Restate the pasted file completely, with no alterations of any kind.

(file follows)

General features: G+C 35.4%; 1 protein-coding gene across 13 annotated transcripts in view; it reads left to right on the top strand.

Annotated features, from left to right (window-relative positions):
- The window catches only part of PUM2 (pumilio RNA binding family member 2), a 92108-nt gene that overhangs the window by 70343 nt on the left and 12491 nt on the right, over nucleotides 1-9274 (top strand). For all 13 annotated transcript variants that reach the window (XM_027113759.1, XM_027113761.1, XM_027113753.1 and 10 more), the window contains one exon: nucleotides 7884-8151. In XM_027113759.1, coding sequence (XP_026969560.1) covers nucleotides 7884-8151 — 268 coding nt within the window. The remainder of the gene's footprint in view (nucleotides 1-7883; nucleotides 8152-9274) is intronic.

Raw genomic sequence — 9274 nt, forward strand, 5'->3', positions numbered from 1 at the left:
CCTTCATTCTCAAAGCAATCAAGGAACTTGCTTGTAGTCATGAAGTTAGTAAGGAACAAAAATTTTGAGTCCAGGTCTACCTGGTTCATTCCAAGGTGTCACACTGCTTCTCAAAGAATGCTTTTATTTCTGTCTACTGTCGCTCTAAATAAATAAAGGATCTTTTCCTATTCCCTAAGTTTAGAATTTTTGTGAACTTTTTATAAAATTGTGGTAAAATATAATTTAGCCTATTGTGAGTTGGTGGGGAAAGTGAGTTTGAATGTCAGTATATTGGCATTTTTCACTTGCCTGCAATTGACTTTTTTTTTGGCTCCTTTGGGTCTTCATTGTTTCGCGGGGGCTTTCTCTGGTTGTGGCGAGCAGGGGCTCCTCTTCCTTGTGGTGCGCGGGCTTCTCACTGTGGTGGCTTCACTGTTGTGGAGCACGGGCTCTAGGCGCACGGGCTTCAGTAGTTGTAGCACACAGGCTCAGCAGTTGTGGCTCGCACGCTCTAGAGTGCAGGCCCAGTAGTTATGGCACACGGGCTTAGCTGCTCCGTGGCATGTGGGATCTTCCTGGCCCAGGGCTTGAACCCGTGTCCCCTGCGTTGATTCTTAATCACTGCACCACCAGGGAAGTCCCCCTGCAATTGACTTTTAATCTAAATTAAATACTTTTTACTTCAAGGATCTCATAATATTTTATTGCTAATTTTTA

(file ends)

General features: G+C 35.4%; 1 protein-coding gene across 13 annotated transcripts in view; it reads left to right on the top strand.

Annotated features, from left to right (window-relative positions):
- The window catches only part of PUM2 (pumilio RNA binding family member 2), a 92108-nt gene that overhangs the window by 70343 nt on the left and 12491 nt on the right, over nucleotides 1-9274 (top strand). For all 13 annotated transcript variants that reach the window (XM_027113759.1, XM_027113761.1, XM_027113753.1 and 10 more), the window contains one exon: nucleotides 7884-8151. In XM_027113759.1, coding sequence (XP_026969560.1) covers nucleotides 7884-8151 — 268 coding nt within the window. The remainder of the gene's footprint in view (nucleotides 1-7883; nucleotides 8152-9274) is intronic.

Raw genomic sequence — 9274 nt, forward strand, 5'->3', positions numbered from 1 at the left:
CCTTCATTCTCAAAGCAATCAAGGAACTTGCTTGTAGTCATGAAGTTAGTAAGGAACAAAAATTTTGAGTCCAGGTCTACCTGGTTCATTCCAAGGTGTCACACTGCTTCTCAAAGAATGCTTTTATTTCTGTCTACTGTCGCTCTAAATAAATAAAGGATCTTTTCCTATTCCCTAAGTTTAGAATTTTTGTGAACTTTTTATAAAATTGTGGTAAAATATAATTTAGCCTATTGTGAGTTGGTGGGGAAAGTGAGTTTGAATGTCAGTATATTGGCATTTTTCACTTGCCTGCAATTGACTTTTTTTTTGGCTCCTTTGGGTCTTCATTGTTTCGCGGGGGCTTTCTCTGGTTGTGGCGAGCAGGGGCTCCTCTTCCTTGTGGTGCGCGGGCTTCTCACTGTGGTGGCTTCACTGTTGTGGAGCACGGGCTCTAGGCGCACGGGCTTCAGTAGTTGTAGCACACAGGCTCAGCAGTTGTGGCTCGCACGCTCTAGAGTGCAGGCCCAGTAGTTATGGCACACGGGCTTAGCTGCTCCGTGGCATGTGGGATCTTCCTGGCCCAGGGCTTGAACCCGTGTCCCCTGCGTTGATTCTTAATCACTGCACCACCAGGGAAGTCCCCCTGCAATTGACTTTTAATCTAAATTAAATACTTTTTACTTCAAGGATCTCATAATATTTTATTGCTAATTTTTA